Justin Fashanu's life ended in a dead end. On the night of May 2, 1998, the former professional footballer visited a sauna club in east London. He then got lost down a narrow street that led towards a huge brick wall. He discovered an abandoned garage, broke down the door and hanged himself. His suicide note said: “Being gay and a public figure is difficult.” Fashanu was 37 years old.

Eight years earlier, Justin Fashanu came out as gay. He was the first active professional footballer to take this step. The news was a sensation. And he unleashed a storm that enveloped the scorer and dragged him into the abyss.

Fashanu was considered a rising superstar and was eloquent and charismatic. But it was the 90s. Football and society were not yet ready for a player who loves men.

The big clubs no longer gave him any opportunity

After he came out, his life became dark. The authoritarian and homophobic Nottingham coach, Brian Clough, humiliated him. He became an enemy to the fans. His teammates refused to share a locker room with him.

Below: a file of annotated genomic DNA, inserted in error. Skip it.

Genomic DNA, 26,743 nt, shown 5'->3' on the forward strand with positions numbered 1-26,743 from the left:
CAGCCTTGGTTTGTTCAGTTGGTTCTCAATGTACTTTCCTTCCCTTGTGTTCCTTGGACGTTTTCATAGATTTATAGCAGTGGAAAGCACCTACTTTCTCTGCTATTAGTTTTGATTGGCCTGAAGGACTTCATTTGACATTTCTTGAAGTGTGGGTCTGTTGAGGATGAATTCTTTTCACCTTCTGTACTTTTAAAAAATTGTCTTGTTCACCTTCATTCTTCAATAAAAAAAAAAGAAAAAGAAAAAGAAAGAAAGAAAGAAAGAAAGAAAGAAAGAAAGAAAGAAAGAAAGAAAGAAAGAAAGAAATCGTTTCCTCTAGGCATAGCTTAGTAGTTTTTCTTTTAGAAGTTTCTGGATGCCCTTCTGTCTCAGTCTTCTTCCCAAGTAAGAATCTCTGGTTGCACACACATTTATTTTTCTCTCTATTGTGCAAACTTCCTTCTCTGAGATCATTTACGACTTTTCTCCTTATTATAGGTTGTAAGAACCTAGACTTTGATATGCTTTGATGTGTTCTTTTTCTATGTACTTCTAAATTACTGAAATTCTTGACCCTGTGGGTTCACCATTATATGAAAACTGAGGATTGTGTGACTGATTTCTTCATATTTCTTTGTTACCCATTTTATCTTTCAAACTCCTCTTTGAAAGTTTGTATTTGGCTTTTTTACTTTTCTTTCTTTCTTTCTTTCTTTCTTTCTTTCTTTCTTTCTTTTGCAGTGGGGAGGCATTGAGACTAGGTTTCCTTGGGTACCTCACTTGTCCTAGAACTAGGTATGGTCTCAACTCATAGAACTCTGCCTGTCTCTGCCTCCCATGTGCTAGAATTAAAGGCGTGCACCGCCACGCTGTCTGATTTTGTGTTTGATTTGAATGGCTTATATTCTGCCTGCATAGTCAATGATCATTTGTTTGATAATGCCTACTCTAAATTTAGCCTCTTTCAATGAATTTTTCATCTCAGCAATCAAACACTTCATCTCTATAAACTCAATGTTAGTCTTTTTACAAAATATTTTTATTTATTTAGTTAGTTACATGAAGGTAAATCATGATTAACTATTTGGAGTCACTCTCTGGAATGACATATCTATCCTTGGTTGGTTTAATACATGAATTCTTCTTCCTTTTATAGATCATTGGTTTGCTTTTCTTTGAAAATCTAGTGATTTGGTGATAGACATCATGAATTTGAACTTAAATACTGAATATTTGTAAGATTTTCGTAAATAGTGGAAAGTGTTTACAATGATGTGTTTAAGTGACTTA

The big clubs no longer gave him any opportunity. His career ended unsatisfactory and disappointing. Allegations later surfaced that he had raped a 17-year-old girl. In his suicide note, Fashanu denied the allegations. And he expressed his fear of not getting a fair trial as a black gay man.

Today, more than 25 years after his death, the tragedy of his short life has turned Justin Fashanu into an icon of the gay movement. For young gay footballers like Australian Josh Cavallo, he is a role model of courage and strength. Fashanu's fate reflected the racism, homophobia and coldness of the professional football system.

But Fashanu lived in a different era. Nowadays, you might think that sport and society are much more advanced. The stadiums are illuminated in the colors of the rainbow. “One Love” is written on Manuel Neuer's captain's armband. And the marketing departments of clubs and professional associations are outdoing each other on inclusion and diversity initiatives.

“I know some who haven't come out”

And yet: homosexuality is normalized in almost all areas of society. Just not in football. To date there is no active professional footballer in Germany who has made his homosexuality public. Last week, former national player David Odonkor spoke about the topic on the program “I'm a star, get me out of here!”: “I know some who haven't left.”

Why is that? And what does that say about the business of football?